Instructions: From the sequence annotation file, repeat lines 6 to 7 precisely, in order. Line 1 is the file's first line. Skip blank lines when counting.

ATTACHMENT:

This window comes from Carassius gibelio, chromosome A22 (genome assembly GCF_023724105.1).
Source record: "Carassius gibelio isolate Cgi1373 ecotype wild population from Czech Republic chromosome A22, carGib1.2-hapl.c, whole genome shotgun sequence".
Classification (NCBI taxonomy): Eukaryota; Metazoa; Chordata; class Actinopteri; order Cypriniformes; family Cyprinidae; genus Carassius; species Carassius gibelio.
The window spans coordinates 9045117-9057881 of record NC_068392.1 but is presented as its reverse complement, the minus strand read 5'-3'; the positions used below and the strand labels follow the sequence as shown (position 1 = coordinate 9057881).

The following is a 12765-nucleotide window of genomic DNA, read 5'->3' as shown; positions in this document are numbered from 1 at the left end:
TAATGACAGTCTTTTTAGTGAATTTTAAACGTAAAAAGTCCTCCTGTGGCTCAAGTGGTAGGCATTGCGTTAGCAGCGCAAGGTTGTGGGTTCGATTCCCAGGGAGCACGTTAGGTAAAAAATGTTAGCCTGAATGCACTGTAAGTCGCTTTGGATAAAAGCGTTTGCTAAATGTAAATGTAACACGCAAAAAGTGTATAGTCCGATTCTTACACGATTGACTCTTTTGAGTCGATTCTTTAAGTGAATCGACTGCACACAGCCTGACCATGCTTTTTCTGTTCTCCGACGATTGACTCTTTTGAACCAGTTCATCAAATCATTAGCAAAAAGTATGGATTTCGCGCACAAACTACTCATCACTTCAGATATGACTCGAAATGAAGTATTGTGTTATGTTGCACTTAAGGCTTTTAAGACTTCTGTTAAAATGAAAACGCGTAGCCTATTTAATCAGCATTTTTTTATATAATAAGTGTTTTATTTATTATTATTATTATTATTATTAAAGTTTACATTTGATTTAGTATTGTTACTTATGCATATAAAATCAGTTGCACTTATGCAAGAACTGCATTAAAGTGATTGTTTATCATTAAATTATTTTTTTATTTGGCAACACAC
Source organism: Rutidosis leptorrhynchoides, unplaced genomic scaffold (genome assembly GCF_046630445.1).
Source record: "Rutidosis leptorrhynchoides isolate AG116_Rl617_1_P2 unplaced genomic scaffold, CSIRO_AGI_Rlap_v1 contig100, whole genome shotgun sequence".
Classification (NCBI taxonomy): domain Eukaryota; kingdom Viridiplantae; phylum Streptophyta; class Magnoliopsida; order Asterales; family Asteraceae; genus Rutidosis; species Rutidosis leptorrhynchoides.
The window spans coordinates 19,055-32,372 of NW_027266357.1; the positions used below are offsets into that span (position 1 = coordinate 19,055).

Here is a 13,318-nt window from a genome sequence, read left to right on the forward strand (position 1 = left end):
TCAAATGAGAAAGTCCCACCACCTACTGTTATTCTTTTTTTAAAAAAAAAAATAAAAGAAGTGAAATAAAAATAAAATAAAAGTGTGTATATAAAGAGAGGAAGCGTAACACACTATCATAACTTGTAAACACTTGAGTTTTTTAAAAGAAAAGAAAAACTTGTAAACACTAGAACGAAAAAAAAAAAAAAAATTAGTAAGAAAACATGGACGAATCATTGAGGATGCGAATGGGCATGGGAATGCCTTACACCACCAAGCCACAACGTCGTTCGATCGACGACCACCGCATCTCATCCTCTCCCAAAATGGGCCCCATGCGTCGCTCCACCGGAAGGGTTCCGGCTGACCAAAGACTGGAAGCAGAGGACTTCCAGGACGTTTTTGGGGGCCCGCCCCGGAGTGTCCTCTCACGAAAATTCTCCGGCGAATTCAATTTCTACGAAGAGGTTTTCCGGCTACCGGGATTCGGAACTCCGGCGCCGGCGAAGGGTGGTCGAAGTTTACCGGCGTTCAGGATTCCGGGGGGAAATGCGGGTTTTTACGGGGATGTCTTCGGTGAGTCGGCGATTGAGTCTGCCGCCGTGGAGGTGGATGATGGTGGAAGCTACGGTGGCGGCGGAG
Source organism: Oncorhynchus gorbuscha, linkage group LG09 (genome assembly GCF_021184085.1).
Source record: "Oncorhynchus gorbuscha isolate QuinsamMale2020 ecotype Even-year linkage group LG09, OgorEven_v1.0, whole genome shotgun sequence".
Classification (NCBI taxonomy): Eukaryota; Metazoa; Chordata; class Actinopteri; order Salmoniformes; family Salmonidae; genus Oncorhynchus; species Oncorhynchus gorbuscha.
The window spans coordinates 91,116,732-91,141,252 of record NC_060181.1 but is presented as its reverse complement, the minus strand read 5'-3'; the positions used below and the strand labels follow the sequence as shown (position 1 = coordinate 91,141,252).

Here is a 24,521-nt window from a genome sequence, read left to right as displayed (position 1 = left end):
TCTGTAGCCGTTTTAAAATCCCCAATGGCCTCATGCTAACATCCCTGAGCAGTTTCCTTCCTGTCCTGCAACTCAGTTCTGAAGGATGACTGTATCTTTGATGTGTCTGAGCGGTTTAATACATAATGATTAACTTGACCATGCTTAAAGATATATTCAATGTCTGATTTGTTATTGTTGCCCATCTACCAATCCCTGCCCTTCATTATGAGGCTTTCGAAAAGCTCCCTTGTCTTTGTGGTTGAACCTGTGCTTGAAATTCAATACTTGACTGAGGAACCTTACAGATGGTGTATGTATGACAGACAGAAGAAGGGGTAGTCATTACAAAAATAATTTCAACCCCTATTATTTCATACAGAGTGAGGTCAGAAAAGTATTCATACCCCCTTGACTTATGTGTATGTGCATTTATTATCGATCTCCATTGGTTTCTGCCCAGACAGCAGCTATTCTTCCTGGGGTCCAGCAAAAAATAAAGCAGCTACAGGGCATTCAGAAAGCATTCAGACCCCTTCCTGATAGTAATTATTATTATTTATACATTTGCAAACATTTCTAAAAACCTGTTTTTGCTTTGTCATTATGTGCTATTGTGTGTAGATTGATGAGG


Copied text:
TAATGACAGTCTTTTTAGTGAATTTTAAACGTAAAAAGTCCTCCTGTGGCTCAAGTGGTAGGCATTGCGTTAGCAGCGCAAGGTTGTGGGTTCGATTCCCAGGGAGCACGTTAGGTAAAAAATGTTAGCCTGAATGCACTGTAAGTCGCTTTGGATAAAAGCGTTTGCTAAATGTAAATGTAACACGCAAAAAGTGTATAGTCCGATTCTTACACGATTGACTCTTTTGAGTCGATTCTTTAAGTGAATCGACTGCACACAGCCTGACCATGCTTTTTCTGTTCTCCGACGATTGACTCTTTTGAACCAGTTCATCAAATCATTAGCAAAAAGTATGGATTTCGCGCACAAACTACTCATCACTTCAGATATGACTCGAAATGAAGTATTGTGTTATGTTGCACTTAAGGCTTTTAAGACTTCTGTTAAAATGAAAACGCGTAGCCTATTTAATCAGCATTTTTTTATATAATAAGTGTTTTATTTATTATTATTATTATTATTATTAAAGTTTACATTTGATTTAGTATTGTTACTTATGCATATAAAATCAGTTGCACTTATGCAAGAACTGCATTAAAGTGATTGTTTATCATTAAATTATTTTTTTATTTGGCAACACAC
Source organism: Rutidosis leptorrhynchoides, unplaced genomic scaffold (genome assembly GCF_046630445.1).